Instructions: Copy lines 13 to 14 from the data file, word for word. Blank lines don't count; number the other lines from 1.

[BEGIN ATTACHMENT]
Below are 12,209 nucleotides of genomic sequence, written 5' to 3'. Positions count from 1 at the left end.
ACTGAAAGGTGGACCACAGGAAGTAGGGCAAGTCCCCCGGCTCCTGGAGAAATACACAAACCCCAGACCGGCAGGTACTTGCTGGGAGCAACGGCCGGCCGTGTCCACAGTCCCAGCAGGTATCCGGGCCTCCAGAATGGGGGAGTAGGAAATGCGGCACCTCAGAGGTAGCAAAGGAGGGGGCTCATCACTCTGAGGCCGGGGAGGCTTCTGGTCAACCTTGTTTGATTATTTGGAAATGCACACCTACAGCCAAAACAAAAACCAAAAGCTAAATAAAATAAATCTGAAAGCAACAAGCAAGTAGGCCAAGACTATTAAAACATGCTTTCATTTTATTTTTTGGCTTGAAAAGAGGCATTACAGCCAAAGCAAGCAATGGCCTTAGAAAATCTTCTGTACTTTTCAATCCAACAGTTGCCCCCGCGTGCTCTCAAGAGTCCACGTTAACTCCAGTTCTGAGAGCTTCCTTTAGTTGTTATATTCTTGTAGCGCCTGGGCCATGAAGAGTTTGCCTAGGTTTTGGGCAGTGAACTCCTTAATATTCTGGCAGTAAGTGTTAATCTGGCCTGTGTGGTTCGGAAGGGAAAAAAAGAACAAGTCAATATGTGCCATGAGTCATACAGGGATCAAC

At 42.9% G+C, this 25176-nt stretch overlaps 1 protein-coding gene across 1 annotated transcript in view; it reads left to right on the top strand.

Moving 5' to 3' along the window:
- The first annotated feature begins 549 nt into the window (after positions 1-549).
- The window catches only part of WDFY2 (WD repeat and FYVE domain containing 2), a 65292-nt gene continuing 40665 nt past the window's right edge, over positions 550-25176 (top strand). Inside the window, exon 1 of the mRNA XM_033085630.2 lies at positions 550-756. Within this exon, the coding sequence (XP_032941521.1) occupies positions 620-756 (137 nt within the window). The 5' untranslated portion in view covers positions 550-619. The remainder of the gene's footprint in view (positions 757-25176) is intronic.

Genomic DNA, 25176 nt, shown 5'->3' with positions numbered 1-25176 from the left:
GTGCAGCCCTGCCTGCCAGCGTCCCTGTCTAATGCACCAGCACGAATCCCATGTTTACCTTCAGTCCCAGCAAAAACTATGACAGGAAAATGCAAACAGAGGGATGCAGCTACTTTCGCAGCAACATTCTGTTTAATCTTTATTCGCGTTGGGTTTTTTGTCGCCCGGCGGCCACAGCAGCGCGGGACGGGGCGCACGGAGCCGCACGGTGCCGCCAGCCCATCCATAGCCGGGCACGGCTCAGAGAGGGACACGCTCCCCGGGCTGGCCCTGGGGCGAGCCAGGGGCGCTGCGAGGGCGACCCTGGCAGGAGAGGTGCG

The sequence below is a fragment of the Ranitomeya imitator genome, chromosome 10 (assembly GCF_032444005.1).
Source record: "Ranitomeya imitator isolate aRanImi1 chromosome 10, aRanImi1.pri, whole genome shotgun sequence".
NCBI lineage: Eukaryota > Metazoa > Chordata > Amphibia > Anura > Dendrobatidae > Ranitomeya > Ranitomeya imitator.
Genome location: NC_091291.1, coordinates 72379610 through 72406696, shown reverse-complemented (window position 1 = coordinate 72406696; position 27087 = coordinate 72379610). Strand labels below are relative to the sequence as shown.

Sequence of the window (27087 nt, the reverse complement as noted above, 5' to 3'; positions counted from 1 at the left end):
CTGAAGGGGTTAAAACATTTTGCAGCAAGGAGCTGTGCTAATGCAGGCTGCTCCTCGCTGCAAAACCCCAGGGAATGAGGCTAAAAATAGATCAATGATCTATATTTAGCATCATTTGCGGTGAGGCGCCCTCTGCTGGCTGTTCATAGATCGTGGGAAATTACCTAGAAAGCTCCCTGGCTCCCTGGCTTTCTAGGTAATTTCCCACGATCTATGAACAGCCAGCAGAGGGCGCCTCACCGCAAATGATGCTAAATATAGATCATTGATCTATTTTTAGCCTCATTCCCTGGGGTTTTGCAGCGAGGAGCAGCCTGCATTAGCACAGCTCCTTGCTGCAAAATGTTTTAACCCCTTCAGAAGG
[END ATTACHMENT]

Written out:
Sequence of the window (27087 nt, the reverse complement as noted above, 5' to 3'; positions counted from 1 at the left end):
CTGAAGGGGTTAAAACATTTTGCAGCAAGGAGCTGTGCTAATGCAGGCTGCTCCTCGCTGCAAAACCCCAGGGAATGAGGCTAAAAATAGATCAATGATCTATATTTAGCATCATTTGCGGTGAGGCGCCCTCTGCTGGCTGTTCATAGATCGTGGGAAATTACCTAGAAAGCTCCCTGGCTCCCTGGCTTTCTAGGTAATTTCCCACGATCTATGAACAGCCAGCAGAGGGCGCCTCACCGCAAATGATGCTAAATATAGATCATTGATCTATTTTTAGCCTCATTCCCTGGGGTTTTGCAGCGAGGAGCAGCCTGCATTAGCACAGCTCCTTGCTGCAAAATGTTTTAACCCCTTCAGAAGG